March Normals and Extremes for Chicago and Rockford

March actually marks the end of meteorological winter and the beginning of meteorological spring, but it truly is a transition month from more winter-like to more spring-like weather across northern Illinois and northwestern Indiana. March weather can run the gamut from cold-spells and heavy snow to warm spells and severe weather outbreaks containing tornadoes. In fact, Chicago’s fifth, sixth, and tenth biggest snowstorms, and Rockford’s third and fourth biggest snowstorms, all occurred in March. Furthermore, Rockford’s record maximum daily snowfall occurred on the last day of March in 1926. On the other side of the spectrum, a warm spell from late February through early March of 1974 produced the earliest ever 80 degree reading in Chicago on March 3, with a record high of 73 also being set at Rockford on that date. And on March, 12, 1976, there was a significant tornado outbreak that produced five tornadoes rated F2 or higher, including an F4 tornado that tore through Lake and Porter Counties in northwestern Indiana. Here is the rundown of 1971-2000 climatological normals for March for Chicago and Rockford, as well as climate records for each, dating back to 1871 for Chicago and 1905 for Rockford.

Chicago/Rockford March Average Statistics (1971-2000 Normals)

 

Temperature

 

Chicago

Rockford

Average High

46.1

45.5

Average Low

28.5

26.7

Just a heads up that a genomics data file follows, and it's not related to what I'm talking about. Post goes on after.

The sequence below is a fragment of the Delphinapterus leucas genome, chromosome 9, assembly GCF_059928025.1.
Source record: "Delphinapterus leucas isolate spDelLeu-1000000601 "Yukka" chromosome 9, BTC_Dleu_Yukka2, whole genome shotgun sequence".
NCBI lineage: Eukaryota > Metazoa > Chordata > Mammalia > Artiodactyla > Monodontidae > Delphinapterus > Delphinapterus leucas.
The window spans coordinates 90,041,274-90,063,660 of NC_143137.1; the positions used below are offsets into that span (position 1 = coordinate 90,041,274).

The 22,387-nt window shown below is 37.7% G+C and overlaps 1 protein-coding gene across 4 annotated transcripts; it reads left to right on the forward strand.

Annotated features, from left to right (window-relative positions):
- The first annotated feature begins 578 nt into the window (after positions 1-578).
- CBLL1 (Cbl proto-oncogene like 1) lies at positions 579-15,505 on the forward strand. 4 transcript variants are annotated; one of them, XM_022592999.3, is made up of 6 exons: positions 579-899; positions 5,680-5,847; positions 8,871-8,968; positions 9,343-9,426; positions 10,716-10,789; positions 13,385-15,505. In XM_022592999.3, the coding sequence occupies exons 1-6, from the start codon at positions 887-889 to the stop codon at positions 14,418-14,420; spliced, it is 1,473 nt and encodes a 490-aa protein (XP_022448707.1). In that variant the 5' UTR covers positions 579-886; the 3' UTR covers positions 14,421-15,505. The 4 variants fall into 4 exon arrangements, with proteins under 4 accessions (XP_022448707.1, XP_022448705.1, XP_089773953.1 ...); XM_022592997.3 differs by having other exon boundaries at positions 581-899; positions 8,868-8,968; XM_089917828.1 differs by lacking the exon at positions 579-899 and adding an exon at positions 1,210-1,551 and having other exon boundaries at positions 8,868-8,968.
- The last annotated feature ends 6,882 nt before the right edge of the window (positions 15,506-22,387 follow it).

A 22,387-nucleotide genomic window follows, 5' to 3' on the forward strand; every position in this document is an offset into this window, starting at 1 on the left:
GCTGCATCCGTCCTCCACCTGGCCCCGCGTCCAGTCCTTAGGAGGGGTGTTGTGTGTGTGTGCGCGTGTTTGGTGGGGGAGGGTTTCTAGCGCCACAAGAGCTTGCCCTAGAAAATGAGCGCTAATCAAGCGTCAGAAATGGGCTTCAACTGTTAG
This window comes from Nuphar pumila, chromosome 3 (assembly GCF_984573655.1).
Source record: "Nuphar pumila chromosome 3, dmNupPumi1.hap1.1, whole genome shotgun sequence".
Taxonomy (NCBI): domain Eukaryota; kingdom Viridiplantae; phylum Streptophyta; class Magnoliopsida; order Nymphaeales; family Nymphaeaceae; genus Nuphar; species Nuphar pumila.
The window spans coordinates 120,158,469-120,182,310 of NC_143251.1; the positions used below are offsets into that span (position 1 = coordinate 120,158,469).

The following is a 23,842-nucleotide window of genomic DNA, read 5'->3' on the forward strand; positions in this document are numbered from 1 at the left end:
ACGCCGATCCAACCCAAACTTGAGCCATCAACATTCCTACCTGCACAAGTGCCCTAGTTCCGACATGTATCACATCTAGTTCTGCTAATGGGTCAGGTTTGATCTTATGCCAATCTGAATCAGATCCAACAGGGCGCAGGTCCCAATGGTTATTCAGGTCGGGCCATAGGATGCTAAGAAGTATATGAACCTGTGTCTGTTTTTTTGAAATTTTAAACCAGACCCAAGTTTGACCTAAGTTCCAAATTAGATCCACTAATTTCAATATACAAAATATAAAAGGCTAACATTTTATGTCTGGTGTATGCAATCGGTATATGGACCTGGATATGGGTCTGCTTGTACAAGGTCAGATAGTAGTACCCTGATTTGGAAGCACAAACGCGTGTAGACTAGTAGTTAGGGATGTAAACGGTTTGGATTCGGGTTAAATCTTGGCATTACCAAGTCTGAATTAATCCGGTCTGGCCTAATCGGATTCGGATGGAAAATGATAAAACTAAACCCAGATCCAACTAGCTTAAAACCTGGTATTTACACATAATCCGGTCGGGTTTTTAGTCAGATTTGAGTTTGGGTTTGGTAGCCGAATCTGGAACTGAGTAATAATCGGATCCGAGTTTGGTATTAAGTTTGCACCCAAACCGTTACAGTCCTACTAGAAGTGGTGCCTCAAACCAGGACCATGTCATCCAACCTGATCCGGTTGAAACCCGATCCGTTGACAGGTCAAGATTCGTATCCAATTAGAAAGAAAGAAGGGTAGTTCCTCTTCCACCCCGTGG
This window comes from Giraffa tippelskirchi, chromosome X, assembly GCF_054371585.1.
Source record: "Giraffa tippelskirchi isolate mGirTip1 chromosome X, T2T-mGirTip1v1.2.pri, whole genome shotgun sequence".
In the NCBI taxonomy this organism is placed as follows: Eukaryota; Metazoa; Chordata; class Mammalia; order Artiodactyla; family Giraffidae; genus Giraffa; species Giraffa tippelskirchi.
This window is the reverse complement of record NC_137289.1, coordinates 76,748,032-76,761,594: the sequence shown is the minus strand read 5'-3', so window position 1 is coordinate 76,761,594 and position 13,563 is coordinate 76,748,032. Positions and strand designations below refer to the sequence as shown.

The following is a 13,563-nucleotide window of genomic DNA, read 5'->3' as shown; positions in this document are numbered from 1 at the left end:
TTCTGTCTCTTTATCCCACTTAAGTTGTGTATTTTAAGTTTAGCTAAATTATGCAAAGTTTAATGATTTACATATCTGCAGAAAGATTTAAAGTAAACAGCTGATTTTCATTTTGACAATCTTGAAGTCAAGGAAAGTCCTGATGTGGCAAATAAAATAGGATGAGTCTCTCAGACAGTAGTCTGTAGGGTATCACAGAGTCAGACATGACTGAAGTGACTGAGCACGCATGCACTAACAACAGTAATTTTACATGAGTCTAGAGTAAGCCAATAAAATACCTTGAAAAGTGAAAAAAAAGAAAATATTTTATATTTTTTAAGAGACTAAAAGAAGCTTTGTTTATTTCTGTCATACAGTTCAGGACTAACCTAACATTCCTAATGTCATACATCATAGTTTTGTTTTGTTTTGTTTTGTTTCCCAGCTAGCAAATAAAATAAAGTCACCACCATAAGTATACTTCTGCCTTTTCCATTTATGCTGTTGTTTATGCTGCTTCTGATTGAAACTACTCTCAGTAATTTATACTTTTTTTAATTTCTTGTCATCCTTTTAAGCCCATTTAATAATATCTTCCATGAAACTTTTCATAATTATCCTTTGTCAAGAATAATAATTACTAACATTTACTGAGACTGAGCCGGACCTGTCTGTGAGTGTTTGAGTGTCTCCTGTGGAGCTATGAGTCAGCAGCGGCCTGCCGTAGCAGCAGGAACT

Monthly Mean

37.3

36.1

Days with High >=90

0

0

Days with High <=32

4

4

Days with Low <=32

21

22

Days with Low <= 0

0

0

Precipitation

 

Chicago

Rockford

Monthly Mean

2.65”

2.39”

Average Snowfall

6.0”

5.6”

Days with >=.01” Precipitation

12

11

Days with >= 1” Snowfall

2

2

 

Chicago/Rockford March Extremes/Records

 

 

Chicago

Rockford

Record High

88, 3/29/1986

85, 3/29/1986

Record Low

-12, 3/4/1873

-11, 3/1/1962 & 3/4/2002

Warmest Monthly Mean

48.6, 1910 & 1945

48.2, 1945

Coldest Monthly Mean

26.4, 1960

22.5, 1960

Wettest Month

5.58”, 1922

6.20”, 1944

Maximum Daily Precipitation

3.20”, 3/25/1884

2.50”, 3/4/1976

Driest Month

0.29”, 1910

0.27”, 1910

Snowiest Month

23.1”, 1926

22.7”, 1964

Maximum Daily Snowfall

13.6”, 3/25/1930

13.5”, 3/31/1926

 

March Outlook from the National Weather Service Climate Prediction Center (CPC)

The 30-day outlook for the remainder of March 2011 calls for equal chances of above or below normal temperatures for northern Illinois and northwestern Indiana, meaning there is no strong signal for above or below normal temperatures. There is a slightly higher than normal probability of above normal precipitation across northeastern Illinois and northwestern Indiana, with equal chances of above or below normal precipitation across north central and northwestern Illinois. For days 6-10, 8-14, one-month and three-month temperature and precipitation outlooks refer to: www.cpc.ncep.noaa.gov/

Stay tuned to this website for a more comprehensive outlook for the remainder of the 2011 spring as well as a review of the 2010-2011 winter, as both relate to the dominant climate signals that have or may come into play. 

RC

 



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